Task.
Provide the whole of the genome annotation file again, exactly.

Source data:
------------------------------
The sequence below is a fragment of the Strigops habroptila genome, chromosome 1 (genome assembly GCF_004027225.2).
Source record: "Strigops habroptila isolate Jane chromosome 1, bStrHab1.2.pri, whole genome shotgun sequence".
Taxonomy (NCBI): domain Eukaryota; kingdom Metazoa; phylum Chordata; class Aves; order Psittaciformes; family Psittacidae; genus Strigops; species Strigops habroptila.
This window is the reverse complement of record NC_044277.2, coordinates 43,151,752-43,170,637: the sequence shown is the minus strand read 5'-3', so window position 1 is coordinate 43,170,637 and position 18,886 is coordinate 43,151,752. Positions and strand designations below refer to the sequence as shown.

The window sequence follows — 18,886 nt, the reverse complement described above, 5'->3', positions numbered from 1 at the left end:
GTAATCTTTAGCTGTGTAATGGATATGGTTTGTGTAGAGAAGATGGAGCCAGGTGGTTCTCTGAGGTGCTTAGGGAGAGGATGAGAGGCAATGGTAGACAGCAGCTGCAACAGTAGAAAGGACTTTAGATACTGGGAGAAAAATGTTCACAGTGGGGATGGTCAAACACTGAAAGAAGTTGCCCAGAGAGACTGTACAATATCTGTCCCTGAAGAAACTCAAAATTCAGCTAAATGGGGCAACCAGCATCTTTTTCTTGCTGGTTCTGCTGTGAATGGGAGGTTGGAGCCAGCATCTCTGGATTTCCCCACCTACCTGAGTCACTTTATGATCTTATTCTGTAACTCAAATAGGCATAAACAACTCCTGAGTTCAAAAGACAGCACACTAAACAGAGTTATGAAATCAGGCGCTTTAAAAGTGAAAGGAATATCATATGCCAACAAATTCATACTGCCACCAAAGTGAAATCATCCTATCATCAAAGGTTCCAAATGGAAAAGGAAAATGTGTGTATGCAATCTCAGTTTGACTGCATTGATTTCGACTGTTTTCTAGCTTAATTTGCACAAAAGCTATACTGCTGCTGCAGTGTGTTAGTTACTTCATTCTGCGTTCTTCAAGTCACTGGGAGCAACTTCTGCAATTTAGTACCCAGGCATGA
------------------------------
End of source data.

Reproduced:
The sequence below is a fragment of the Strigops habroptila genome, chromosome 1 (genome assembly GCF_004027225.2).
Source record: "Strigops habroptila isolate Jane chromosome 1, bStrHab1.2.pri, whole genome shotgun sequence".
Taxonomy (NCBI): domain Eukaryota; kingdom Metazoa; phylum Chordata; class Aves; order Psittaciformes; family Psittacidae; genus Strigops; species Strigops habroptila.
This window is the reverse complement of record NC_044277.2, coordinates 43,151,752-43,170,637: the sequence shown is the minus strand read 5'-3', so window position 1 is coordinate 43,170,637 and position 18,886 is coordinate 43,151,752. Positions and strand designations below refer to the sequence as shown.

The window sequence follows — 18,886 nt, the reverse complement described above, 5'->3', positions numbered from 1 at the left end:
GTAATCTTTAGCTGTGTAATGGATATGGTTTGTGTAGAGAAGATGGAGCCAGGTGGTTCTCTGAGGTGCTTAGGGAGAGGATGAGAGGCAATGGTAGACAGCAGCTGCAACAGTAGAAAGGACTTTAGATACTGGGAGAAAAATGTTCACAGTGGGGATGGTCAAACACTGAAAGAAGTTGCCCAGAGAGACTGTACAATATCTGTCCCTGAAGAAACTCAAAATTCAGCTAAATGGGGCAACCAGCATCTTTTTCTTGCTGGTTCTGCTGTGAATGGGAGGTTGGAGCCAGCATCTCTGGATTTCCCCACCTACCTGAGTCACTTTATGATCTTATTCTGTAACTCAAATAGGCATAAACAACTCCTGAGTTCAAAAGACAGCACACTAAACAGAGTTATGAAATCAGGCGCTTTAAAAGTGAAAGGAATATCATATGCCAACAAATTCATACTGCCACCAAAGTGAAATCATCCTATCATCAAAGGTTCCAAATGGAAAAGGAAAATGTGTGTATGCAATCTCAGTTTGACTGCATTGATTTCGACTGTTTTCTAGCTTAATTTGCACAAAAGCTATACTGCTGCTGCAGTGTGTTAGTTACTTCATTCTGCGTTCTTCAAGTCACTGGGAGCAACTTCTGCAATTTAGTACCCAGGCATGA